For his part, Dr. Sabin, who died in 1993 at age 86, was still exasperated at the mention of Dr. Salk's name late in life. "It was pure kitchen chemistry," Dr. Sabin said a few years ago of his rival's work. "Salk didn't discover anything."
After the success of 1955, Dr. Salk continued his research at the University of Pittsburgh, but there were many other demands on his time, including his membership on an expert advisory panel of the World Health Organization on virus diseases.
In 1963 he fulfilled a dream he had harbored for almost a decade, the creation of a special institute where scientists and brilliant people in other fields could think, do research and work toward goals important to humanity. The Salk Institute for Biological Studies, the embodiment of that dream, opened that year with the financial support of the March of Dimes. It is housed in a stark but architecturally grand group of concrete buildings, designed by Louis Kahn, on a piece of land overlooking the Pacific Ocean that was donated by the city of San Diego.
The group of fellows invited to work there included several winners of the Nobel Prize, an award that eluded Dr. Salk, although many other honors were conferred upon him in his lifetime. These included the Albert Lasker Award, the Robert Koch Medal, the Mellon Institute Award, a United States Presidential Citation and a Congressional Gold Medal.
He was named a Chevalier de la Legion d'Honneur by the French Government and was awarded honorary degrees from universities in the United States, Britain, Israel, Italy and the Philippines. He was never, however, elected to the National Academy of Sciences of the United States.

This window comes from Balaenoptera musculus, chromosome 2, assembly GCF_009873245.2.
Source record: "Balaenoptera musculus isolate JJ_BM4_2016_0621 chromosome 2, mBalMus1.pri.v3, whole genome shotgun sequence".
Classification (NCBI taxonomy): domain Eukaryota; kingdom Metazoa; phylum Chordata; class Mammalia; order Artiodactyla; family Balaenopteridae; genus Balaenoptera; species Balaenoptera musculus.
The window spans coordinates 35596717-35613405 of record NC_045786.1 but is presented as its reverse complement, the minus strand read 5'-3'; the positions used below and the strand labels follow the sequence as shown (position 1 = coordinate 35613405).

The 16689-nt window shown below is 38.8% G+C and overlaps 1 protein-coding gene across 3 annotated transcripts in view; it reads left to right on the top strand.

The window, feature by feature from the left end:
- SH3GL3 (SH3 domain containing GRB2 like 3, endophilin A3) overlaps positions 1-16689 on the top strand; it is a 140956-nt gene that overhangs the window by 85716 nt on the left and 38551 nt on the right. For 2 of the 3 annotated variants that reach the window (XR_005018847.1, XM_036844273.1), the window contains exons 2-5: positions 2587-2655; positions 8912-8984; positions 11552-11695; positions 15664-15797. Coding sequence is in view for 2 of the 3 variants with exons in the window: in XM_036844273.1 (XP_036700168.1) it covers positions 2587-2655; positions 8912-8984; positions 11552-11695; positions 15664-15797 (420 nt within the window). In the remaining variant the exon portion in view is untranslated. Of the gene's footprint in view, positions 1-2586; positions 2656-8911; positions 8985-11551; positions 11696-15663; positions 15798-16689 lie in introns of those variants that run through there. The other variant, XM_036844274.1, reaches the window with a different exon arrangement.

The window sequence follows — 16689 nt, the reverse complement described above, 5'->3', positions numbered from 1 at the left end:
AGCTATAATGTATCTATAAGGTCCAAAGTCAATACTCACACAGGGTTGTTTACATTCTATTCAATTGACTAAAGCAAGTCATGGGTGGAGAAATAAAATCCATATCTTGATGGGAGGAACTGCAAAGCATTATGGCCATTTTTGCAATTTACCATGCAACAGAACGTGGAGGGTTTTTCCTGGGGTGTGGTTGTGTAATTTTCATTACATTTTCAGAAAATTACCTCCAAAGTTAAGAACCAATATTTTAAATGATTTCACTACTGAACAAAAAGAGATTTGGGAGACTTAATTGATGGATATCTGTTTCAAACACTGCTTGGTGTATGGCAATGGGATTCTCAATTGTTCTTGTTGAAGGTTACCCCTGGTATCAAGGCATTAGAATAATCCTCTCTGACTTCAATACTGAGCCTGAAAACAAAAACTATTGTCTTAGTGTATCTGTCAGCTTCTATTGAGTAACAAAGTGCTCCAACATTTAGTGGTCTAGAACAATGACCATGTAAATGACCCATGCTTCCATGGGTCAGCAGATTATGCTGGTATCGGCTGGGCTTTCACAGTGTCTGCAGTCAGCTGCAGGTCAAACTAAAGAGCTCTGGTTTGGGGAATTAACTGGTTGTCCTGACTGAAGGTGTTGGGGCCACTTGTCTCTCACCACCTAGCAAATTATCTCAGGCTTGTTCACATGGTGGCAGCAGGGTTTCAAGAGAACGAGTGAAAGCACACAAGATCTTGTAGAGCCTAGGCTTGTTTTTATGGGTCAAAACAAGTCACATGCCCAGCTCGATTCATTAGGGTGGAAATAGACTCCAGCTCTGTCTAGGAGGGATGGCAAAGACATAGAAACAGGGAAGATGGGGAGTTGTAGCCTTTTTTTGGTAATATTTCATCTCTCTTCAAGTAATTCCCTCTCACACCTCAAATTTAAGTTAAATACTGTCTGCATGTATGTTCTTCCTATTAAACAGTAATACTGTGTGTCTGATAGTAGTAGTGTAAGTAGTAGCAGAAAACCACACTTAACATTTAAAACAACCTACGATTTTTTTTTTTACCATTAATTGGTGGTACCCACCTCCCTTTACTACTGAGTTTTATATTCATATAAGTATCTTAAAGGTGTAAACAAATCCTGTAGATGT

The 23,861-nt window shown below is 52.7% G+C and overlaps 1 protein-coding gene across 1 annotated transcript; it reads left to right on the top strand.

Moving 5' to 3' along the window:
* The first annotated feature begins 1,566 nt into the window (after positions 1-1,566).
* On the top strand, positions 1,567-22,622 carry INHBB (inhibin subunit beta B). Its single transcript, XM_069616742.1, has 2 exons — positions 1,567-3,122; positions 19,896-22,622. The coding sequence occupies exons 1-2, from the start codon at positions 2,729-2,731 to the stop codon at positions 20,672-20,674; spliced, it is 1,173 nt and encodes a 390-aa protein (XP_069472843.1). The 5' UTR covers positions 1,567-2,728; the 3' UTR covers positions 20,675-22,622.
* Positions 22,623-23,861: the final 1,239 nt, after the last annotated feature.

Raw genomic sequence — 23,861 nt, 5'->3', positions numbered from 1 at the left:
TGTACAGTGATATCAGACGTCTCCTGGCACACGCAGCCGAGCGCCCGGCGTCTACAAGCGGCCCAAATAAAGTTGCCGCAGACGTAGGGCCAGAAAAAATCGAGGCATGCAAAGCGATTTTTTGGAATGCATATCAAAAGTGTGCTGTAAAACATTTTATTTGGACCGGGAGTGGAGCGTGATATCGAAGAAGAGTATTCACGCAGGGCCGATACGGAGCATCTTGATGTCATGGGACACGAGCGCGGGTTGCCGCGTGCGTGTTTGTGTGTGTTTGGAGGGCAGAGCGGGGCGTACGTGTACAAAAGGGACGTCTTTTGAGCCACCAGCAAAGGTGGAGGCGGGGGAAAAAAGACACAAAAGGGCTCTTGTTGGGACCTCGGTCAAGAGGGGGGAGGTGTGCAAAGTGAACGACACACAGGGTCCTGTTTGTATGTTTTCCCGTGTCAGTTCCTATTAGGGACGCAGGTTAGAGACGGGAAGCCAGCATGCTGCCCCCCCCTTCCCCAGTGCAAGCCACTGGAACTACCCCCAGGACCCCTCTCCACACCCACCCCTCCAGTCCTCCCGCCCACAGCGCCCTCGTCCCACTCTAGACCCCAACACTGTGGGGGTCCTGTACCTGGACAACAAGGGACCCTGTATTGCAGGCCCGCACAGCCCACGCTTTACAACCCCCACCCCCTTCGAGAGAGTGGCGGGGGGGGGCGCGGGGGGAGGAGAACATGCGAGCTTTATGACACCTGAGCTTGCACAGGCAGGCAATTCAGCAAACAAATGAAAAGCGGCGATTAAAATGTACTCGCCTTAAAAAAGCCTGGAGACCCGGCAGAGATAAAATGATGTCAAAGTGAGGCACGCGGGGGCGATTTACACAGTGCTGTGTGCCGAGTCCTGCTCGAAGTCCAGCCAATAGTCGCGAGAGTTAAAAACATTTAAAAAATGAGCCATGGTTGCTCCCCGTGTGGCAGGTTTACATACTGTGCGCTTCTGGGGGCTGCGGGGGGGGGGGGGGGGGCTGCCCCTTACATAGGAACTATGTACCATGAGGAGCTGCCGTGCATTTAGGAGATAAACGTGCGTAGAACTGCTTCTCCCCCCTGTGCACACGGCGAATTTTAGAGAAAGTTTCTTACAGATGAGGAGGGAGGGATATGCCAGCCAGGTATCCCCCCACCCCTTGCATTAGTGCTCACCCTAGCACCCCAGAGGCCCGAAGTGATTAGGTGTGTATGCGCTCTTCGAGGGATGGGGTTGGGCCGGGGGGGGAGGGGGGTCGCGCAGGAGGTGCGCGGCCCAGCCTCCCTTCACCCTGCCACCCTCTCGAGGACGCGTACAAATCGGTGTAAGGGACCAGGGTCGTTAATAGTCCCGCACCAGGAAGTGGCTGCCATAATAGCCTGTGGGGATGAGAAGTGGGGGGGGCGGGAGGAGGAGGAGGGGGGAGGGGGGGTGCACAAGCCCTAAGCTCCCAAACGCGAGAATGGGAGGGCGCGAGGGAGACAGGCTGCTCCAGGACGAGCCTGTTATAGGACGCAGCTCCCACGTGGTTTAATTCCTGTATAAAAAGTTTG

At the institute that bore his name, Dr. Salk continued biomedical research on a wide range of subjects, including the immunological aspects of multiple sclerosis and cancer. Over the last decade, he turned his attention to AIDS, trying to develop an immunization that would help prevent those already infected with H.I.V., the AIDS virus, from developing full-fledged AIDS. Scientists have been testing such an experimental immunization on hundreds of people.
The president of the Salk Institute, the Nobel laureate Dr. Francis Crick, said today that Dr. Salk "had been the personal hero of millions of men and women."
"Few have made one discovery that has benefited humanity so greatly," Dr. Crick said. "Jonas was a man who, right to his last day, was actively in pursuit of another."
In later years, Dr. Salk broadened his horizons to include painting, poetry and writing on themes as much philosophical as scientific.
In 1990, he said in an interview that he believed the universe had been kaleidoscopically unfolding according to certain deeply ingrained principles. "There is a dynamism, a dynamic force that propels us into the future," he said. And a few highly evolved people like himself, he added, are blessed with the ability to tap into the current. They can sense which way evolution is going and hurry it along.
"I have come to recognize evolution not only as an active process that I am experiencing all the time but as something I can guide by the choices I make, by the experiments I design," he said. "I have always sensed this as the next evolutionary step. It's not something of which a great many are capable, but some are."
Dr. Salk came to believe that it was the force of evolution that guided him in the early 1950's to reject the common wisdom and develop a polio vaccine using killed viruses instead of live ones.
He had a lively sense of history and a conviction that he lived at the crucial time at which the graph of world population growth changed its slope, a harbinger of future leveling-off and decline.
In 1970 he married the French painter and former mistress of Picasso, Francoise Gilot, an event that created a tabloid sensation. Her influence strengthened his interest in and knowledge of the world of art.
Dr. Salk's scientific publications numbered more than 100. His books included "Man Unfolding" in 1972 and "The Survival of the Wisest" in 1973.
In addition to his wife, he is survived by three sons from his first marriage, Peter, of San Diego, Jonathon, of Los Angeles and Darrell, of Seattle.